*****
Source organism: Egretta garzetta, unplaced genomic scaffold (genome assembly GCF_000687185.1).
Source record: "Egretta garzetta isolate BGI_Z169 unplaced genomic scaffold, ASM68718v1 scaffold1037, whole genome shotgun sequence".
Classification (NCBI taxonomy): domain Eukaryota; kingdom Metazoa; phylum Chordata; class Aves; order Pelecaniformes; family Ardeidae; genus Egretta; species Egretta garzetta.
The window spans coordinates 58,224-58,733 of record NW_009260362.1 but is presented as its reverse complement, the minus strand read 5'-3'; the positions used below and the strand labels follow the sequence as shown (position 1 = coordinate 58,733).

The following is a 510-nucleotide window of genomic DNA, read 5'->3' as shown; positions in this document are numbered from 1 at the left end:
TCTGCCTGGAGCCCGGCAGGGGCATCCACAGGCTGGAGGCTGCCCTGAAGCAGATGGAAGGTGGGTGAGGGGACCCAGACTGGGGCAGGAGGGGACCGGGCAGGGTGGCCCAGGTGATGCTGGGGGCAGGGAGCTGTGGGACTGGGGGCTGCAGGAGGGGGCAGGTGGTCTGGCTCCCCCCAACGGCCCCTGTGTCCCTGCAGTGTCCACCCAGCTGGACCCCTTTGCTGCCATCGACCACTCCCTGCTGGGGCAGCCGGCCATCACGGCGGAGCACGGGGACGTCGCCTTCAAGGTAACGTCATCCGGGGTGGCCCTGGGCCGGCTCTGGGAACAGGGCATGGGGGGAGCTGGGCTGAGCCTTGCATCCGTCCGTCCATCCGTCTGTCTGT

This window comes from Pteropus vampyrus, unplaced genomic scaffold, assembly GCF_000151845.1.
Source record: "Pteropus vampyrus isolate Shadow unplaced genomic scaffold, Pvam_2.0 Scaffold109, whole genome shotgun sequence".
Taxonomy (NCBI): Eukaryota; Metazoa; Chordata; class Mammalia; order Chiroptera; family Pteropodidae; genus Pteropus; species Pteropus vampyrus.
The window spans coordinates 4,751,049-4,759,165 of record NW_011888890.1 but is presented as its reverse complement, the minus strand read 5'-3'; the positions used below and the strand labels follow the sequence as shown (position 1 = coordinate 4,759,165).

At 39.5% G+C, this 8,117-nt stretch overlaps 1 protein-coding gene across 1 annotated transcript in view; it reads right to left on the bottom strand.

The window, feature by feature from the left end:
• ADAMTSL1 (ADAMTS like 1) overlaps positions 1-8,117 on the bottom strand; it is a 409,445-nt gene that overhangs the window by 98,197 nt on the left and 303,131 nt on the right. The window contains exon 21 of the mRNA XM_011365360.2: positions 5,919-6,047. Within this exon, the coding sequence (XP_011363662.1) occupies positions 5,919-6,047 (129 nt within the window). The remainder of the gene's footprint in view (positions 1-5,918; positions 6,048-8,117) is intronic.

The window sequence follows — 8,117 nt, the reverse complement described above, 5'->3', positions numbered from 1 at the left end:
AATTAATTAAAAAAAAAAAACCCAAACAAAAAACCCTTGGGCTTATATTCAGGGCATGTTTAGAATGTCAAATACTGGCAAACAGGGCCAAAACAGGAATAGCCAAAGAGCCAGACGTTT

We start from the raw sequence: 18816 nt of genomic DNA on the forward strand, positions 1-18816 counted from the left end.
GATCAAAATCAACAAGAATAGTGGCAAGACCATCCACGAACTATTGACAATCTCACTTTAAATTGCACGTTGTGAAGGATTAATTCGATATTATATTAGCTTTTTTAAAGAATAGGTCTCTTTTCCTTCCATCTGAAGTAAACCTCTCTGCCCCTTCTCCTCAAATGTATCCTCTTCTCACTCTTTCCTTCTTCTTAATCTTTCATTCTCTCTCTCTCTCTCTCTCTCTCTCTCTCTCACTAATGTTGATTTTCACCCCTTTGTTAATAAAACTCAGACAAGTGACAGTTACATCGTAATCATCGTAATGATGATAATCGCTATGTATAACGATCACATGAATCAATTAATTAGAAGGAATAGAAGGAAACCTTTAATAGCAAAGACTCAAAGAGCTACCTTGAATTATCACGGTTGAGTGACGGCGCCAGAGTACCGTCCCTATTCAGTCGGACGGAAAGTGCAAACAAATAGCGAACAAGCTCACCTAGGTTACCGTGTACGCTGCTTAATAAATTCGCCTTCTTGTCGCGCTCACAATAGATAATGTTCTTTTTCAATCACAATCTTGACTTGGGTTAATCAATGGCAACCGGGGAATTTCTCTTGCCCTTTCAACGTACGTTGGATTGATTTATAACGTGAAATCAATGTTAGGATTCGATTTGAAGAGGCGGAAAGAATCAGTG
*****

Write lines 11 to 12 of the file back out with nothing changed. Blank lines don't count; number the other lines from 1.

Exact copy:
At 39.5% G+C, this 8,117-nt stretch overlaps 1 protein-coding gene across 1 annotated transcript in view; it reads right to left on the bottom strand.

The window, feature by feature from the left end: